carotid canal


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canal

 [kah-nal´]
a relatively narrow tubular passage or channel.
adductor canal Hunter's canal.
Alcock's canal a tunnel formed by a splitting of the obturator fascia, which encloses the pudendal vessels and nerve.
alimentary canal see alimentary canal.
anal canal the terminal portion of the alimentary canal, from the rectum to the anus.
atrioventricular canal the common canal connecting the primordial atrium and ventricle; it sometimes persists as a congenital anomaly.
birth canal the canal through which the fetus passes in birth.
carotid canal one in the pars petrosa of the temporal bone, transmitting the internal carotid artery to the cranial cavity.
cervical canal the part of the uterine cavity lying within the cervix.
condylar canal an occasional opening in the condylar fossa for transmission of the transverse sinus; called also posterior condyloid foramen.
canal of Corti a space between the outer and inner rods of Corti.
femoral canal the cone-shaped medial part of the femoral sheath lateral to the base of Gimbernat's ligament.
haversian canal any of the anastomosing channels of the haversian system in compact bone, containing blood and lymph vessels, and nerves.
Hunter's canal a fascial tunnel in the middle third of the medial part of the thigh, containing the femoral vessels and saphenous nerve. Called also adductor canal.
hypoglossal canal an opening in the occipital bone, transmitting the hypoglossal nerve and a branch of the posterior meningeal artery; called also anterior condyloid foramen.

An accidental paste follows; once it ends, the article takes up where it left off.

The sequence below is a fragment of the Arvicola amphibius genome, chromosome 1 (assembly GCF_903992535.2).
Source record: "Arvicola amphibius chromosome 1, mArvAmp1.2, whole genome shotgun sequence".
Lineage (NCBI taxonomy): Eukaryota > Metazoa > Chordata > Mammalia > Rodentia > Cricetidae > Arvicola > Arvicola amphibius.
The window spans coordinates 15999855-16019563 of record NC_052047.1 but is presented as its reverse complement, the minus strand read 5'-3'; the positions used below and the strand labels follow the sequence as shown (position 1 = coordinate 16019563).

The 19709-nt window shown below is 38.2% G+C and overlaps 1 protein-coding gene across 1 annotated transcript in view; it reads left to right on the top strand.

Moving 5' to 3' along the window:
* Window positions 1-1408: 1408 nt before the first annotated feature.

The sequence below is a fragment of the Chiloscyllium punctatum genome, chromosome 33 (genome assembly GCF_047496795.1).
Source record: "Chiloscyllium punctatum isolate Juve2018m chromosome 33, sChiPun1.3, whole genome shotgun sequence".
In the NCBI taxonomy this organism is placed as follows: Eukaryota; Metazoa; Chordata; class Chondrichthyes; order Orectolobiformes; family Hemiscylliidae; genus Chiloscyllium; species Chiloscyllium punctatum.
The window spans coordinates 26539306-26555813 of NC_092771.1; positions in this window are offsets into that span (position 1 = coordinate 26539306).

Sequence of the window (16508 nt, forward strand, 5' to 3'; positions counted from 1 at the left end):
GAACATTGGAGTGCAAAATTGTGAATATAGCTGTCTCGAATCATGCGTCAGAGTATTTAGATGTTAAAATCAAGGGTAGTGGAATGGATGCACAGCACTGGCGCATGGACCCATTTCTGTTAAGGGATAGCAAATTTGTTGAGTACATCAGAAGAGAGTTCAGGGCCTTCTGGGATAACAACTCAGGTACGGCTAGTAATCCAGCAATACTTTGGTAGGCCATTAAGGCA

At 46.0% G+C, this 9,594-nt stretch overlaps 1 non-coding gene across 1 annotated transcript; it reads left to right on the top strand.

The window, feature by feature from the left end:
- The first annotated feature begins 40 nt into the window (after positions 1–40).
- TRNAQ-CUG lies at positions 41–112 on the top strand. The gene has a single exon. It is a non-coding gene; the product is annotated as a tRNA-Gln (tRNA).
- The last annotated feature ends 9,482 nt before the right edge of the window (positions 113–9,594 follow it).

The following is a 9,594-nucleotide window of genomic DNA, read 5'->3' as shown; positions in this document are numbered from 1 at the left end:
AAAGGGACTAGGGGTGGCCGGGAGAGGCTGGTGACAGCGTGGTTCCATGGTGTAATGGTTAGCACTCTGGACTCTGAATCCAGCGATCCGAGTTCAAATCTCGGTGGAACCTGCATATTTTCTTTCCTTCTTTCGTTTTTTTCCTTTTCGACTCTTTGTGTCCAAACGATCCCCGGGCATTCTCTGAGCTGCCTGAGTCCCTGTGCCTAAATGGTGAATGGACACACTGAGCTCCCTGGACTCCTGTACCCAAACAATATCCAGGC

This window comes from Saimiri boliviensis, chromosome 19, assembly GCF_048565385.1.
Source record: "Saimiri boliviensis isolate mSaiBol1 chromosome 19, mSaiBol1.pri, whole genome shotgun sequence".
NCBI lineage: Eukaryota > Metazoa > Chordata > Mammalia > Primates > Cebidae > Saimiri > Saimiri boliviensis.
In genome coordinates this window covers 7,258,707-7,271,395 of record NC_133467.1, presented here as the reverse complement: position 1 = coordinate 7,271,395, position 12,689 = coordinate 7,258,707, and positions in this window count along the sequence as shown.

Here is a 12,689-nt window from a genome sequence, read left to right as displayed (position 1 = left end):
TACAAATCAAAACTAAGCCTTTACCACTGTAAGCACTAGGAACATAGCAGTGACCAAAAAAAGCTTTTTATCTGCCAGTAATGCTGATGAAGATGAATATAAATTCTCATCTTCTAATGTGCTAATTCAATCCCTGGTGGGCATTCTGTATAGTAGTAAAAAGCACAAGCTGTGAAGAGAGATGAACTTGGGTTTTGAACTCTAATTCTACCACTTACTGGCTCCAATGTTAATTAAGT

infraorbital canal a small canal running obliquely through the floor of the orbit, transmitting the infraorbital vessels and nerve.
inguinal canal the oblique passage in the lower anterior abdominal wall on either side, through which passes the round ligament of the uterus in the female, and the spermatic cord in the male.
medullary canal
optic canal a passage for the optic nerve and ophthalmic artery at the apex of the orbit; called also optic foramen.
pulp canal root canal.
root canal that part of the pulp cavity extending from the pulp chamber to the apical foramen. Called also pulp canal.
sacral canal the continuation of the spinal canal through the sacrum.
Schlemm's canal venous sinus of sclera.
semicircular c's see semicircular canals.
spinal canal (vertebral canal) the canal formed by the series of vertebral foramina together, enclosing the spinal cord and meninges.
Volkmann's c's canals communicating with the haversian canals, for passage of blood vessels through bone.

ca·rot·id ca·nal

[TA]
a passage through the petrous part of the temporal bone from its inferior surface upward, medially, and anteriorly to the apex where it opens posterior and superior to the site of the foramen lacerum. It transmits the internal carotid artery and accompanying plexuses of veins and autonomic nerves.
Synonym(s): canalis caroticus [TA]

ca·rot·id ca·nal

(kă-rot'id kă-nal') [TA]
A passage through the petrous part of the temporal bone from its inferior surface upward, medially, and forward to the apex where it opens into the foramen lacerum. It transmits the internal carotid artery and plexuses of veins and autonomic nerves.